October 23, 2022
The Crawford Fund’s Queensland Committee has again partnered with the TropAg International Agriculture Conference to assist 10 young researchers from developing countries attend and present their science at this international conference which will be held in Brisbane from 31 October to 02 November 2022.
Successful candidates were chosen by a selection panel made up of representatives of The Crawford Fund and the TropAg conference organisers, based on submitted abstracts of their research.
In the lead-up to the conference we will be publishing short blog posts written by the young researchers about their work. Here is the seventh blog.
By Binh Thi Nguyen, University of Queensland
I am honoured to have received support from the Crawford Fund to attend TropAg2022. I am in the final stages of completing my PhD at The University of Queensland in the School of Agriculture and Food Sciences. I completed my Bachelor of Agricultural Science at Hanoi Agricultural University in 2006. After that, I was employed by The National Institute for Medicinal Materials to conduct research on the production of medicinal plants. I completed my Master of Crop Science in Agriculture at Vietnam National University of Agriculture in 2015. In 2018, I received a John Allwright Fellowship to pursue my PhD.
I am passionate about improving the livelihood of poorer farmers and because of the high market price medicinal plant production can improve farmer profits. However, little is known about the key agronomic factors that affect the productivity of medicinal plants. I have a particular interest in improving medicinal plant yield and quality to improve farmer livelihoods.
The topic of my PhD has been focused on yield of garlic and allicin and alliin concentration, which are the two key medicinal compounds in garlic. I chose garlic as a medicinal crop because it has dual purpose markets including culinary and medicinal opportunities. The health benefits associated with these compounds are manyfold, such as improved cardiovascular health, reduced blood pressure, stimulation of the immune system. In my research, field and glasshouse experiments were conducted to understand how genetic and agronomic practices influence the bulb yield and production of allicin and alliin in garlic bulbs.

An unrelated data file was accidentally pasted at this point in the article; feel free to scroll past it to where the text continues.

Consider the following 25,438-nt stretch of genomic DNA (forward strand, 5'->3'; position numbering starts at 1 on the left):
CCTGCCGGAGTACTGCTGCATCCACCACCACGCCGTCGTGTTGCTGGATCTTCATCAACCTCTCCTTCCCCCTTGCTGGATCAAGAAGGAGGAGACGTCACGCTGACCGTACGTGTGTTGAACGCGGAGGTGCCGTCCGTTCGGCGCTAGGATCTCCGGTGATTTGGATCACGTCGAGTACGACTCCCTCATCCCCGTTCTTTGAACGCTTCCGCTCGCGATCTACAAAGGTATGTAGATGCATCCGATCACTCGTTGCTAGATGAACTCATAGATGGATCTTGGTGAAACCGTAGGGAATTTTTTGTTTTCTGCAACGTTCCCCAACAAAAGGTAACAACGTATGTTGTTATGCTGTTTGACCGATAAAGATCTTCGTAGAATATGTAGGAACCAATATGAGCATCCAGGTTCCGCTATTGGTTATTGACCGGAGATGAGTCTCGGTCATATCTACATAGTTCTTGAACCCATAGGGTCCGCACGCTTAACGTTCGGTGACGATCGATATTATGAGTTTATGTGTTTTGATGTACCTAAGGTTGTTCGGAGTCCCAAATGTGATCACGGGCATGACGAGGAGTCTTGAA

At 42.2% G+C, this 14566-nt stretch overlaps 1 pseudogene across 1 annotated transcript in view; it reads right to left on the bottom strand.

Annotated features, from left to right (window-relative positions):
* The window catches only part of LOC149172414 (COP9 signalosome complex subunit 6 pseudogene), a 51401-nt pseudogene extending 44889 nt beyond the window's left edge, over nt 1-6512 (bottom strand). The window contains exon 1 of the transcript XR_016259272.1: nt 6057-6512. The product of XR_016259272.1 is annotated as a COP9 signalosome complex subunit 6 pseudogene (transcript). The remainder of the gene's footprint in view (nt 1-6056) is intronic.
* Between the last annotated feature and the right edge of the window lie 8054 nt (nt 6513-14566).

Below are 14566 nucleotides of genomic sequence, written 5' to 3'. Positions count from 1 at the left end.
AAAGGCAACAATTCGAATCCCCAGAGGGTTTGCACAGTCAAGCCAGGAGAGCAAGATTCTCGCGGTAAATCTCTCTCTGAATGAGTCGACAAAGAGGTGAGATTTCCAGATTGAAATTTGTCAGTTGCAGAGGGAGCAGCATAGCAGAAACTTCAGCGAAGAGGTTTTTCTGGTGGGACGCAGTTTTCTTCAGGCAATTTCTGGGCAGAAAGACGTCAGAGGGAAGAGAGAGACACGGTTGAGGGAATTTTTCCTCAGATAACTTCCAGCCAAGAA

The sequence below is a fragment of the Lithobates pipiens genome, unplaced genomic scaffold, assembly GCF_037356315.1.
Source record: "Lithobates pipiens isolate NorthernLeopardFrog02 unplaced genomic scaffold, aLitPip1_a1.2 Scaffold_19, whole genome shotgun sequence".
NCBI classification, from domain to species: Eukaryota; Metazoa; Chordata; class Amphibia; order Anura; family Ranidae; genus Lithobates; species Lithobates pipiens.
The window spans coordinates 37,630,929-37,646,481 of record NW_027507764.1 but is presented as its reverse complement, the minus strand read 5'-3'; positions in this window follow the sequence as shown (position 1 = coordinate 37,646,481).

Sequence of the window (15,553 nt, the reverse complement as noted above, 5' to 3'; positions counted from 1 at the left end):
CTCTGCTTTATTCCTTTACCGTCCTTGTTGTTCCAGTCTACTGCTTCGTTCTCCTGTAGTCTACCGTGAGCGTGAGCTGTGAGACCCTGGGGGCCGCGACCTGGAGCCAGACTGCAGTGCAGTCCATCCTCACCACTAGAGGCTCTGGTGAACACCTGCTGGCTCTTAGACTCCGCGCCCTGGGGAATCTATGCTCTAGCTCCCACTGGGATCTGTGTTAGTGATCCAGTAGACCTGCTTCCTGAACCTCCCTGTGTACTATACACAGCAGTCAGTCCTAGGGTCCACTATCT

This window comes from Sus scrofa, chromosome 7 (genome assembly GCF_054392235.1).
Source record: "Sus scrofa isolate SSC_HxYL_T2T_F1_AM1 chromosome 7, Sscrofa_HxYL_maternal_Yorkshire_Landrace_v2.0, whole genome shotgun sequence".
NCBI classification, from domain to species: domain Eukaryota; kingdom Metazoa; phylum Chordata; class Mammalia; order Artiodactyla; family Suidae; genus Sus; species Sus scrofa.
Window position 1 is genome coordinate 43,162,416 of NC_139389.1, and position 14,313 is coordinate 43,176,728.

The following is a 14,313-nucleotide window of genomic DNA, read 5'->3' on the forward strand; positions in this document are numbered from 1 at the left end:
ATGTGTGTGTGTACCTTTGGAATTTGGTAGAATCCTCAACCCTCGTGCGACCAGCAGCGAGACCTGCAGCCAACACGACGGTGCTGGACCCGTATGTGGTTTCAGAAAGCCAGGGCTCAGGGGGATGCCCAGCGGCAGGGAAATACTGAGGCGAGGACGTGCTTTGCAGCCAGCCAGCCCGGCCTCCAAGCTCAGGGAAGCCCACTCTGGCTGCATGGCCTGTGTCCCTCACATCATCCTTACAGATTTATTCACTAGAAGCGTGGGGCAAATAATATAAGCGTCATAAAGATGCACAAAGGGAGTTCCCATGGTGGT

The research evaluated the bulb weight, allicin concentration and mineral profiles of about 32 garlic genotypes and identified the best suited varieties that maximise allicin yield under subtropical growing conditions. A considerable variation in bulb weight, allicin and minerals across garlic genotypes. Other research identified optimised nitrogen and sulfur application rates for garlic genotypes. The results showed that allicin concentration increased substantially with increasing nitrogen application and maximised at the highest nitrogen rate (360 kg N ha-1) while yield plateaued at about 180-200 kg N ha-1. Sulfur application rate affects bulb weight and allicin concentration of Glenlarge but does not have effect on Southern Glen.
Variability in the morphological characteristics of garlic varieties in Groups I, II and III from a field experiment conducted in 2018. Group I: foliage is green and flaccid (Ia), and the bulbs aggregate similar to shallot bulbs (Ib). Group II: the foliage is yellowish green, leaf blades thinner and narrower (IIa), and the bulbs are loose with silky skins (IIb). Group III: the foliage is dark blue-green, leaf blades are thicker and wider (IIIa), and the bulbs are tight with thicker skins (IIIb).